Surgeries - Child Birthing and Surgery
The earliest recorded instances of childbirth-related surgery are primitive c-sections where the living baby was cut out of the body of the deceased mother in order to save the child's life. There are some indications that this procedure was done as early as 1300 BC.
In 320 BC, Bindusara, the second Mauryan emperor of India is said to have been born by c-section. He is often credited as being the first child to survive to adulthood that had been cut from the abdomen of his mother. The story behind this early c-section is that Bindusara's mother accidently ate poison and died so her husband, emperor Chanragupta Maurya the Great told his teacher and adviser to cut open the belly of the queen and remove the baby.
In the 17th century the first successful pregnancy surgery as a c-section was performed on a laboring woman in Switzerland. Both mother and child survived.
Another early form of childbirth surgery technique was the episiotomy. This is a process where an incision is made through the perineum of a woman to enlarge the opening of the vagina to make it easier for the baby to come out. The incision can be made at an angle from the back end of the vulva or at midline.
Nowadays the procedure is done under local anesthetic. In earlier years when the procedure was performed after the woman was basically knocked out with chloroform or ether. During the 1920s and up until the 1950s, this was the common way to give birth. Women were drugged into a state of semi-consciousness that later became known as the Twilight Sleep. Then an episiotomy was done and forceps were used to remove the baby.
Today episiotomies aren't done as often as they once were. It's likely a backlash against the times where it was common procedure in hospital births and done without consent of the laboring woman.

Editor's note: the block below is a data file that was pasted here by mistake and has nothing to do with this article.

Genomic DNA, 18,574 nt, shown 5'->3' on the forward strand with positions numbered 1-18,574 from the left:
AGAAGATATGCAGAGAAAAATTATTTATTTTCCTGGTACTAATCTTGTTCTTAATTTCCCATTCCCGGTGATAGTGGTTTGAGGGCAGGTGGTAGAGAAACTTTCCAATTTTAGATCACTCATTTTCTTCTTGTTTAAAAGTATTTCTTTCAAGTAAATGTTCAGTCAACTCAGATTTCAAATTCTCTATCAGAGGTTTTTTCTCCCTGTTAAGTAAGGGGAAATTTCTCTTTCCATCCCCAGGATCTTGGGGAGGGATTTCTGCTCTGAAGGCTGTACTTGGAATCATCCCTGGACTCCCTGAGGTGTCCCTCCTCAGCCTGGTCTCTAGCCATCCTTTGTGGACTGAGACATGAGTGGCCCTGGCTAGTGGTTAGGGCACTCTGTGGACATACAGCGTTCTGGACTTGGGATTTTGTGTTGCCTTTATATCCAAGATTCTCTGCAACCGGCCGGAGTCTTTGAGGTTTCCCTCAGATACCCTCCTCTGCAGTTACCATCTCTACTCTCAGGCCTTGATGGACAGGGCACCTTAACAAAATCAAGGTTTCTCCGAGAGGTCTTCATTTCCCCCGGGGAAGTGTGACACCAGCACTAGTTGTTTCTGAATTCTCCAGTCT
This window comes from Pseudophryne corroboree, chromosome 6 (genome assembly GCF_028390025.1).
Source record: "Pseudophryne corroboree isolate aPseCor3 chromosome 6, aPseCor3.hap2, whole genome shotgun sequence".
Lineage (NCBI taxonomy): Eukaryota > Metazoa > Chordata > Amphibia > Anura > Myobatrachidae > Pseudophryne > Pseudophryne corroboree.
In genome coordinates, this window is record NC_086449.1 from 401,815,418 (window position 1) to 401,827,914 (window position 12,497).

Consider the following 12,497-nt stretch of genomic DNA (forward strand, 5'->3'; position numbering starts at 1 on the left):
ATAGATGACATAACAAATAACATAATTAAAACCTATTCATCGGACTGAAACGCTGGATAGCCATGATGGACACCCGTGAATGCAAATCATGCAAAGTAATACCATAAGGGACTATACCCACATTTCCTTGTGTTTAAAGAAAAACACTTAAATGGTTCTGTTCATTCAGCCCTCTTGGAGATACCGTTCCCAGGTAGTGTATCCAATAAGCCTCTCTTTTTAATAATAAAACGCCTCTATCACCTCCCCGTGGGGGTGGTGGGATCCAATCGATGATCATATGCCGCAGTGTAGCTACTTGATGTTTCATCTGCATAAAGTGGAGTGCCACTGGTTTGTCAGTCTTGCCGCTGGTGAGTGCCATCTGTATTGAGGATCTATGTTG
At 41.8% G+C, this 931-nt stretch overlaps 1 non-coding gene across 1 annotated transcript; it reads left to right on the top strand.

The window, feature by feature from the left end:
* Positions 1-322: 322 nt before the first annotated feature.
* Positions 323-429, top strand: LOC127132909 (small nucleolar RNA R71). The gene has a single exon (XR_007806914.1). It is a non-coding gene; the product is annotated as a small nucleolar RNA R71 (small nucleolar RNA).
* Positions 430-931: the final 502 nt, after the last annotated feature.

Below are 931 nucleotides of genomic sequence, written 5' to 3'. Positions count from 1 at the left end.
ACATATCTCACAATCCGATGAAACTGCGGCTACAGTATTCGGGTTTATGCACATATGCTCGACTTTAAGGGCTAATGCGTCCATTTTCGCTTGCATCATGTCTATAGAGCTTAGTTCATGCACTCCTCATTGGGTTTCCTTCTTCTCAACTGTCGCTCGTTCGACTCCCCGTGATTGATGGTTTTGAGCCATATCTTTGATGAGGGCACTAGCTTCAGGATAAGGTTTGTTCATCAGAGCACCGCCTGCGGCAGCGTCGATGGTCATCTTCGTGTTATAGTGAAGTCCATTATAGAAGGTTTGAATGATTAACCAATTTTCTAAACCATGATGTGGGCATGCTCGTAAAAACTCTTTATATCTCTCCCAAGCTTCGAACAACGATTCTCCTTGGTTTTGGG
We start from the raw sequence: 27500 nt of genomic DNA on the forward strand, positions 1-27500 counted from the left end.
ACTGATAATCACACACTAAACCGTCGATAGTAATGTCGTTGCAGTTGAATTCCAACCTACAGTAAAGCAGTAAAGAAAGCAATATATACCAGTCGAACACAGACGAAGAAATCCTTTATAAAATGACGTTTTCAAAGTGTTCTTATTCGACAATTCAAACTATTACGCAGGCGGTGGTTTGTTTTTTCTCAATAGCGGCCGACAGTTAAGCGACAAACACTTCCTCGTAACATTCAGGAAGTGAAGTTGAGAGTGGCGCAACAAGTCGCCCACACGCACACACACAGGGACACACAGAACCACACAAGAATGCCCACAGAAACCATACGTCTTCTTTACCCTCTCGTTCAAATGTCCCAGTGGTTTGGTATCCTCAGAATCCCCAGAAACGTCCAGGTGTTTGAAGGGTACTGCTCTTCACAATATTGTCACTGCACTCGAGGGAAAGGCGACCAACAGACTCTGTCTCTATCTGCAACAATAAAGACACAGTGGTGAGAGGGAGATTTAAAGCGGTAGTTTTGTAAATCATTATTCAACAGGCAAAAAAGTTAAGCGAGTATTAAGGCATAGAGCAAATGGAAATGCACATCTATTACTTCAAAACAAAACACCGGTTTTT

In history midwives rarely performed episiotomies and only if absolutely necessary. The focus was always on natural childbirth and letting the body do what it needed to do. Massage techniques were, and still are, practiced by midwives as a way to help the skin stretch, reduce tearing or the need for an episiotomy. This type of baby surgery became more common as childbirth became considered something to be managed by the medical community and the use of forceps increased. In our modern times midwives are trained to complete episiotomies if necessary. Obstetricians, sometimes very loosely called birth surgeons, perform the majority of episiotomies.
Birth Control Surgery
Modern medicine has made it possible for a woman to choose to be made sterile through surgery. This process is called a tubal ligation. It can be done by women who simply don't want any children, have had the number of children they would like, or have health issues that would put their or their baby's life in jeopardy if they were to ever get pregnant.
In tubal ligations a woman is put under and her fallopian tubes are cut and tied off. The procedure is done through a small hole in the abdomen. Tying off the fallopian tubes stops an egg from traveling to the uterus from the ovary making it impossible for it to be fertilized. It also prevents the sperm from reaching the fallopian tube. This type of birth control surgery is effective immediately and is considered 99.5 percent effective.
Risks of infection with a tubal ligation used to much higher in the early years the surgery was performed. At that time, it was necessary to have a larger opening cut in the abdomen where more germs could easily enter. Early tubal ligations also had a longer recovery time.